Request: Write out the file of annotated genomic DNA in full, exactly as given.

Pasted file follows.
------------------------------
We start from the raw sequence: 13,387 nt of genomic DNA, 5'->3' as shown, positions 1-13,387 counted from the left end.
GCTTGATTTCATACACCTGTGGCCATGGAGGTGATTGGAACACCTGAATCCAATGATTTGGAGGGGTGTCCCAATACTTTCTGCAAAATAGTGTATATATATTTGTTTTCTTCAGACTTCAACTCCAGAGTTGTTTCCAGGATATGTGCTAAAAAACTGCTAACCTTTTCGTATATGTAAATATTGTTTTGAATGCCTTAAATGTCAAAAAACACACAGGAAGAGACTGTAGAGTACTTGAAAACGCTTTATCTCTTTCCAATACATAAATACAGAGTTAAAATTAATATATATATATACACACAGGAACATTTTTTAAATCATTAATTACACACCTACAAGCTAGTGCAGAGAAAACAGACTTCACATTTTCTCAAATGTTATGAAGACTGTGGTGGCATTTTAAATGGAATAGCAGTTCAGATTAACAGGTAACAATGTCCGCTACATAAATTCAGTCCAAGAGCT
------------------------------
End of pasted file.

We start from the raw sequence: 13,387 nt of genomic DNA, 5'->3' as shown, positions 1-13,387 counted from the left end.
GCTTGATTTCATACACCTGTGGCCATGGAGGTGATTGGAACACCTGAATCCAATGATTTGGAGGGGTGTCCCAATACTTTCTGCAAAATAGTGTATATATATTTGTTTTCTTCAGACTTCAACTCCAGAGTTGTTTCCAGGATATGTGCTAAAAAACTGCTAACCTTTTCGTATATGTAAATATTGTTTTGAATGCCTTAAATGTCAAAAAACACACAGGAAGAGACTGTAGAGTACTTGAAAACGCTTTATCTCTTTCCAATACATAAATACAGAGTTAAAATTAATATATATATATACACACAGGAACATTTTTTAAATCATTAATTACACACCTACAAGCTAGTGCAGAGAAAACAGACTTCACATTTTCTCAAATGTTATGAAGACTGTGGTGGCATTTTAAATGGAATAGCAGTTCAGATTAACAGGTAACAATGTCCGCTACATAAATTCAGTCCAAGAGCT